Monthly Archives: May 2016

Pressure in the Panama Canal and Other Locations

Welcome to All Sensors “Put the Pressure on Us” blog. This blog brings out pressure sensor aspects in a variety of applications inspired by headlines, consumer and industry requirements, market research, government activities and you. In this blog we’ll be discussing pressure sensors used in canals.

Pressure in the Panama Canal and Other Locations

Depending on the direction, the lock system at the Panama Canal lifts or lowers a ship 85 feet to make the transition from the Pacific to the Atlantic Ocean. The pressure can be calculated from Pascal’s Law-

P= ρgh

Where,

P = pressure (Pa = N/m2)

ρ = density of fluid (Water = 1000 kg/m3)

g = gravity (9.81 m/s2)

h = depth (m)

While the Panama Canal is among the most famous canals in the world, several lock systems exist in the continental U.S. including on the Mississippi River, Saint Lawrence Seaway, the Soo Locks at Sault Ste. Marie, Michigan and others. In addition, dams also control the flow of water along many rivers.

At the Panama Canal, 265 meteorological and 52 hydrometric stations were installed  to measure meteorological parameters of pressure, temperature, extreme temperature, humidity, precipitation (quantity and intensity), wind (speed and direction), evaporation, soil temperature, insolation and solar radiation. With the pressure measurements, the hydrometric stations monitor the rivers and lakes levels continuously. Modern pressure sensors allow even more measurements to be made and communicated to remote monitoring locations for a variety of purposes.

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The dam on Miraflores Lake at the Panama Canal.

What do you think/Comments?
Do you have a pressure sensing question? Let me know and I’ll address it in an upcoming blog.
-Han Mai, Senior Marketing Specialist, All Sensors Corporation (hmai@allsensors.com)

Mattress with Sensors Reports Unauthorized Usage

Welcome to All Sensors “Put the Pressure on Us” blog. This blog brings out pressure sensor aspects in a variety of applications inspired by headlines, consumer and industry requirements, market research, government activities and you. In this blog we’ll be discussing pressure sensors used in mattresses.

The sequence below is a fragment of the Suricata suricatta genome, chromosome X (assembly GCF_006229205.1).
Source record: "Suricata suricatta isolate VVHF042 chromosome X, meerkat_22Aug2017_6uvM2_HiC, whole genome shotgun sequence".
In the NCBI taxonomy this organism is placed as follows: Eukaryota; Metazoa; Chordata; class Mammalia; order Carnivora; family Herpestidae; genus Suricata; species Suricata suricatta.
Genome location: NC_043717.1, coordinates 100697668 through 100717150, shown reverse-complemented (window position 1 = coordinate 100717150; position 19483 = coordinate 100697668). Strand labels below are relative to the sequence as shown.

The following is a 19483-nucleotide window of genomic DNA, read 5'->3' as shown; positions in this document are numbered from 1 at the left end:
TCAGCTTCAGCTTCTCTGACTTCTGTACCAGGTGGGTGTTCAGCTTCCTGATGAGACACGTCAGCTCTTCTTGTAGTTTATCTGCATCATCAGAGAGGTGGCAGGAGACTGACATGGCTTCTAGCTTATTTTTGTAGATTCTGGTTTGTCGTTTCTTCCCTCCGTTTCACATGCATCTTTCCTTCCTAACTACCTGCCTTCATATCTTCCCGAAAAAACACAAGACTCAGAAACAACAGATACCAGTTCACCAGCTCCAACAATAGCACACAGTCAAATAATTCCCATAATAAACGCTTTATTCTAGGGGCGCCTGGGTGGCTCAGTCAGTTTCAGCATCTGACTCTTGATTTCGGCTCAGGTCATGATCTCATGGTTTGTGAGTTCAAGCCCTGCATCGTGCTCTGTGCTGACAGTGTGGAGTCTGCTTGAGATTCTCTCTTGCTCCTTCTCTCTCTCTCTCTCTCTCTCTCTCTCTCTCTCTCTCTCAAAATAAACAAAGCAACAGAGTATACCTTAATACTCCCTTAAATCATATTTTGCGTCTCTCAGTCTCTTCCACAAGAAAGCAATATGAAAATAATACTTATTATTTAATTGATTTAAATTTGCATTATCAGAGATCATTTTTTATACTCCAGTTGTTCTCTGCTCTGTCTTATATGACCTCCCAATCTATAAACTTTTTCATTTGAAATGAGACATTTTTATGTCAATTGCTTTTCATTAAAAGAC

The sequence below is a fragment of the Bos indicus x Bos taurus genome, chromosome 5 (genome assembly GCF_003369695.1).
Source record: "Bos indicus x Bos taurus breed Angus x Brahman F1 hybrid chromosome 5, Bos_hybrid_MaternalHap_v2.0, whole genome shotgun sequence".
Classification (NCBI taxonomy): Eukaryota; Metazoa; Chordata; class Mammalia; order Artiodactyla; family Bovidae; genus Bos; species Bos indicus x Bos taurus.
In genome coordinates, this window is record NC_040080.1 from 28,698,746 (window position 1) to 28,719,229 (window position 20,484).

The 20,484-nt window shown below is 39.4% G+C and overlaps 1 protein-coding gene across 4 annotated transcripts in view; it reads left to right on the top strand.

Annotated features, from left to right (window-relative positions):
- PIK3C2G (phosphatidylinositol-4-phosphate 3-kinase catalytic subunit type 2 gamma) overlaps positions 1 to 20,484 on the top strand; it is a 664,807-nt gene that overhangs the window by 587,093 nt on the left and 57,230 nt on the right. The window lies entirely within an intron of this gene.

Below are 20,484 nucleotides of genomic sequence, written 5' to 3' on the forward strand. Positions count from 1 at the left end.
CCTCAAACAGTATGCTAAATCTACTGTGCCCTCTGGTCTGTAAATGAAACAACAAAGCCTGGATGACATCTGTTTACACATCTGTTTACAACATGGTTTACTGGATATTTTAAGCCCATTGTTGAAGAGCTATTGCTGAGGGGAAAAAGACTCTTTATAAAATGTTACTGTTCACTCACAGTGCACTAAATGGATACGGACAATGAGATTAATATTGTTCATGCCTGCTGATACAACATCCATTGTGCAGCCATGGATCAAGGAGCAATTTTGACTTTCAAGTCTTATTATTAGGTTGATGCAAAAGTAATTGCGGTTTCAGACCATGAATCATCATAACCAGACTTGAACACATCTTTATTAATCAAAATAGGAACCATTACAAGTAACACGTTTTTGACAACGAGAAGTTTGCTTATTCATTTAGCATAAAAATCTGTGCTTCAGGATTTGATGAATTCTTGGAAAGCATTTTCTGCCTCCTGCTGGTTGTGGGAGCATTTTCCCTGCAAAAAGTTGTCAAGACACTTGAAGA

Mattress with Sensors Reports Unauthorized Usage

If Papa and Mama bear had a Durmet Smarttress mattress, they would have received a message on their cell phones regarding the unauthorized usage of their beds. Developed to provide instant feedback regarding motion of the mattress, the system could even report kids jumping on the bed. The mattress employs an array of 24 ultrasonic sensors to detect activity. Algorithms analyze the motion on the mattress and the system sends alerts to the mattress owner’s cell phone.

Arrays of pressure and other sensors have been used for years to monitor activity and the weight distribution of patents to avoid bedsores. Typically, maximum measurements (around 13.2 kPa  or 1.91 PSI) allow a 2 PSI pressure sensor to be used in several isolated air-filled compartments in a mattress to alert a caregiver. More recently, similar measurements combined with control electronics have provided increased comfort by using the measurements to adjust the bed (firmer or softer in various areas) for healthy sleepers. The Smarttress takes an Internet of Things (IoT) approach to sensing, analyzing and communicating data to add a new application.

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Sensor embedded in the Durmet Smarttress mattress detect motion. Source: Durmet.

What do you think/Comments?
Do you have a pressure sensing question? Let me know and I’ll address it in an upcoming blog.
-Han Mai, Senior Marketing Specialist, All Sensors Corporation (hmai@allsensors.com)